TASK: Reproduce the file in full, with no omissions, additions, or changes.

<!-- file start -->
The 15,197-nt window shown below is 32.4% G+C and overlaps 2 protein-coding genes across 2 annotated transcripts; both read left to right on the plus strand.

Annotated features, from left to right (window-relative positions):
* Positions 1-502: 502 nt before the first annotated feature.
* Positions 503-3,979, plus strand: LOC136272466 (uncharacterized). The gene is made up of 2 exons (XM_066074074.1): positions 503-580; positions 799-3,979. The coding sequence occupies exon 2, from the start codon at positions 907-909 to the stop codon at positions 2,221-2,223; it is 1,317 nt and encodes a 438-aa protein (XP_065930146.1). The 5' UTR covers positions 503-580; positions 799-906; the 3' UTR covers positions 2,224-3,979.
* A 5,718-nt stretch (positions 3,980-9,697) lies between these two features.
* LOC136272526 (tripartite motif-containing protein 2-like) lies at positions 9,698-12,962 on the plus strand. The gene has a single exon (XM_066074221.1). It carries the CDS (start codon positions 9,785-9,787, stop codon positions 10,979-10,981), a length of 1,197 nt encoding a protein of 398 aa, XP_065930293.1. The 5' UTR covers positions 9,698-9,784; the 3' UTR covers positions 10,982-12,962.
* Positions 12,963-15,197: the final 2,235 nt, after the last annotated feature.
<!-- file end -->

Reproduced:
The 15,197-nt window shown below is 32.4% G+C and overlaps 2 protein-coding genes across 2 annotated transcripts; both read left to right on the plus strand.

Annotated features, from left to right (window-relative positions):
* Positions 1-502: 502 nt before the first annotated feature.
* Positions 503-3,979, plus strand: LOC136272466 (uncharacterized). The gene is made up of 2 exons (XM_066074074.1): positions 503-580; positions 799-3,979. The coding sequence occupies exon 2, from the start codon at positions 907-909 to the stop codon at positions 2,221-2,223; it is 1,317 nt and encodes a 438-aa protein (XP_065930146.1). The 5' UTR covers positions 503-580; positions 799-906; the 3' UTR covers positions 2,224-3,979.
* A 5,718-nt stretch (positions 3,980-9,697) lies between these two features.
* LOC136272526 (tripartite motif-containing protein 2-like) lies at positions 9,698-12,962 on the plus strand. The gene has a single exon (XM_066074221.1). It carries the CDS (start codon positions 9,785-9,787, stop codon positions 10,979-10,981), a length of 1,197 nt encoding a protein of 398 aa, XP_065930293.1. The 5' UTR covers positions 9,698-9,784; the 3' UTR covers positions 10,982-12,962.
* Positions 12,963-15,197: the final 2,235 nt, after the last annotated feature.